Nov/Dec 2013Earth and Water, Wind and Sun: Cold Rain and Snowby David Lucas
"CoCoRaHS" Volunteers Monitor Precipitation in All Seasons
When rain or other precipitation falls across the Palmetto State (or when it doesn't), a dedicated network of volunteers provides observations about what's happening in their own backyards that give State Climatology Office staff a more accurate picture of prevailing conditions than simply relying on what's provided by official government monitoring stations. These citizen-scientists are part of the "CoCoRaHS" network, which stands for the Community Collaborative Rain, Hail and Snow network.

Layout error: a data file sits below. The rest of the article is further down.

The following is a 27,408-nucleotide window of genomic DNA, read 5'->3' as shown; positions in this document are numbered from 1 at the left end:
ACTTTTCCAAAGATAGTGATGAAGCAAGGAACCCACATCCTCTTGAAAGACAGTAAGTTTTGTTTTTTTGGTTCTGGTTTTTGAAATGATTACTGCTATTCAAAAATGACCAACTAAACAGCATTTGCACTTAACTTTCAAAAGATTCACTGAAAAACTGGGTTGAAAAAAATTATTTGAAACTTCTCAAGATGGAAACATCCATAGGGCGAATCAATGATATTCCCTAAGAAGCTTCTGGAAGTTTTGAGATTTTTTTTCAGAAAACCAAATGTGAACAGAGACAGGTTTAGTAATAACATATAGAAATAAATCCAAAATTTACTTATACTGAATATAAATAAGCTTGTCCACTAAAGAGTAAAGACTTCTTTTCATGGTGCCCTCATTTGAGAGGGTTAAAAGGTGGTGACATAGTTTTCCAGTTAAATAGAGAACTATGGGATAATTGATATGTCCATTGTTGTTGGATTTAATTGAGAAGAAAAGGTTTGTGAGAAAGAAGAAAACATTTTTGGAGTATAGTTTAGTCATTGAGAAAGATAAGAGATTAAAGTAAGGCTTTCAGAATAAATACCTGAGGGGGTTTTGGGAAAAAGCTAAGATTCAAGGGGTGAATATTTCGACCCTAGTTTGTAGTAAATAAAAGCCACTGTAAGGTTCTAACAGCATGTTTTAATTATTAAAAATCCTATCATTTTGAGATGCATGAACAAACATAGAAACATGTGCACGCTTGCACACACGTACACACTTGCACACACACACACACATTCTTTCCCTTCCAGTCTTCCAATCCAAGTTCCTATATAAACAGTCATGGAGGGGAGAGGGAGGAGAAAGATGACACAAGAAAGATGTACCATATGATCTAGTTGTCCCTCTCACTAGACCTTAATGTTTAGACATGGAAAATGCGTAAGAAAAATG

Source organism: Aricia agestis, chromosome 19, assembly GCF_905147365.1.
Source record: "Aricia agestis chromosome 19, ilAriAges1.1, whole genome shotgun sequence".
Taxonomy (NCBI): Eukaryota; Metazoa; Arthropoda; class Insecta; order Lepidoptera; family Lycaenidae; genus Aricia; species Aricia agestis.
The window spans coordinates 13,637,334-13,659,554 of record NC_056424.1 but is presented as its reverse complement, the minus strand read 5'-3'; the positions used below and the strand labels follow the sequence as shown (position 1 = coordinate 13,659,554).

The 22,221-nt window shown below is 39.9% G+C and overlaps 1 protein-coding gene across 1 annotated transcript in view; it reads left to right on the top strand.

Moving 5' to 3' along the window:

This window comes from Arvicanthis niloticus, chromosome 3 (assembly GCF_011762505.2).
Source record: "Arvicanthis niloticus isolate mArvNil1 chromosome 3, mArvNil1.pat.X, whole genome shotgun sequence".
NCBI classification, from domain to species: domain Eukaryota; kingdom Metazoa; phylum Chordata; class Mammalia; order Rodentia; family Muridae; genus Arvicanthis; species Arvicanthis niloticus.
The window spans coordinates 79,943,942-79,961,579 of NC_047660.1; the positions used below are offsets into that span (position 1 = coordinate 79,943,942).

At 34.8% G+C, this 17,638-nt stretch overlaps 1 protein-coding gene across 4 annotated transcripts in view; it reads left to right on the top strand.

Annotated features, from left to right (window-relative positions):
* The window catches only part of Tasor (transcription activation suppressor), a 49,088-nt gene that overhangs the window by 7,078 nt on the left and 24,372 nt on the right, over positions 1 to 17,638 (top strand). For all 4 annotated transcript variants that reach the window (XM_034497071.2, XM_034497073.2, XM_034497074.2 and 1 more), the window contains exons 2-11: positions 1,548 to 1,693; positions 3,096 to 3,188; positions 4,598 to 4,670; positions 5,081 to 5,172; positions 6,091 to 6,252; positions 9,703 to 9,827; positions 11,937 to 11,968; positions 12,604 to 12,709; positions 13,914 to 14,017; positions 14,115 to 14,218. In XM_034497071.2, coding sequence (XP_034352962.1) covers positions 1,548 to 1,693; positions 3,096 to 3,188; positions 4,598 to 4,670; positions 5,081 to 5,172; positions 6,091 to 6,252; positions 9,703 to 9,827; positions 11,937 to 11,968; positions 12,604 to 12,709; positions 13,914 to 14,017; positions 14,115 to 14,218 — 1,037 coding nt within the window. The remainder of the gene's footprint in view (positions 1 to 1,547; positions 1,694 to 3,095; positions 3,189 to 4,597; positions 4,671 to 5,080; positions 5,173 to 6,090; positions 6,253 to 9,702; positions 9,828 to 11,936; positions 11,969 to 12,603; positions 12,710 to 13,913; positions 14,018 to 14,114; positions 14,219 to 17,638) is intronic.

Precipitation is highly variable and requires a large number of gauges across every county for accurate measurement. Isolated summer thundershowers, for instance, can pass between widely-spaced official monitoring stations without any recorded measurement. If you are interested in providing daily precipitation measurements that will help fill in a piece of the climate puzzle that affects all South Carolinians, go to the CoCoRaHS website (www.cocorahs.org) and click on the "Join CoCoRaHS" emblem on the main page. After registering, you will need to purchase the required rain gauge and take a short on-line training course. After receiving your station identification and login information, you may begin reporting. Your rainfall observations will become part of the volunteer nation-wide record and will be plotted on maps of your county and state. You can view these maps and see how your observations compare with those of other CoCoRaHS observers across South Carolina. If you have questions contact Hope Mizzell, state coordinator for South Carolina at Mizzellh@dnr.sc.gov.